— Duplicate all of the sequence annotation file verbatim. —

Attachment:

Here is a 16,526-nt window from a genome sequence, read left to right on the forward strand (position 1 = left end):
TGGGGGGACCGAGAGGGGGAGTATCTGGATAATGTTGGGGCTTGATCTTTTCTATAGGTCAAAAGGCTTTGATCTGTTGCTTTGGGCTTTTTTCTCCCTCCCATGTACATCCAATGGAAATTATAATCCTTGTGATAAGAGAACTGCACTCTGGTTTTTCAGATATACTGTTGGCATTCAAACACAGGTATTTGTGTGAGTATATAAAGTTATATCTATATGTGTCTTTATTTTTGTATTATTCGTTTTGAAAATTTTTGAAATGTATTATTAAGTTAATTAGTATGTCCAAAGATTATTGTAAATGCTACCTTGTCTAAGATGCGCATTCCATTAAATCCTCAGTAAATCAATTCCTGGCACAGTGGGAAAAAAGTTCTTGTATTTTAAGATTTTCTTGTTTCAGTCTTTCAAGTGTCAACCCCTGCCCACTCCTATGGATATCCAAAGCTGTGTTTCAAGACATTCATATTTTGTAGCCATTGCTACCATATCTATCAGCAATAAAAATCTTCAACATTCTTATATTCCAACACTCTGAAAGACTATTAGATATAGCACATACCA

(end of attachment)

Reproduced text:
Here is a 16,526-nt window from a genome sequence, read left to right on the forward strand (position 1 = left end):
TGGGGGGACCGAGAGGGGGAGTATCTGGATAATGTTGGGGCTTGATCTTTTCTATAGGTCAAAAGGCTTTGATCTGTTGCTTTGGGCTTTTTTCTCCCTCCCATGTACATCCAATGGAAATTATAATCCTTGTGATAAGAGAACTGCACTCTGGTTTTTCAGATATACTGTTGGCATTCAAACACAGGTATTTGTGTGAGTATATAAAGTTATATCTATATGTGTCTTTATTTTTGTATTATTCGTTTTGAAAATTTTTGAAATGTATTATTAAGTTAATTAGTATGTCCAAAGATTATTGTAAATGCTACCTTGTCTAAGATGCGCATTCCATTAAATCCTCAGTAAATCAATTCCTGGCACAGTGGGAAAAAAGTTCTTGTATTTTAAGATTTTCTTGTTTCAGTCTTTCAAGTGTCAACCCCTGCCCACTCCTATGGATATCCAAAGCTGTGTTTCAAGACATTCATATTTTGTAGCCATTGCTACCATATCTATCAGCAATAAAAATCTTCAACATTCTTATATTCCAACACTCTGAAAGACTATTAGATATAGCACATACCA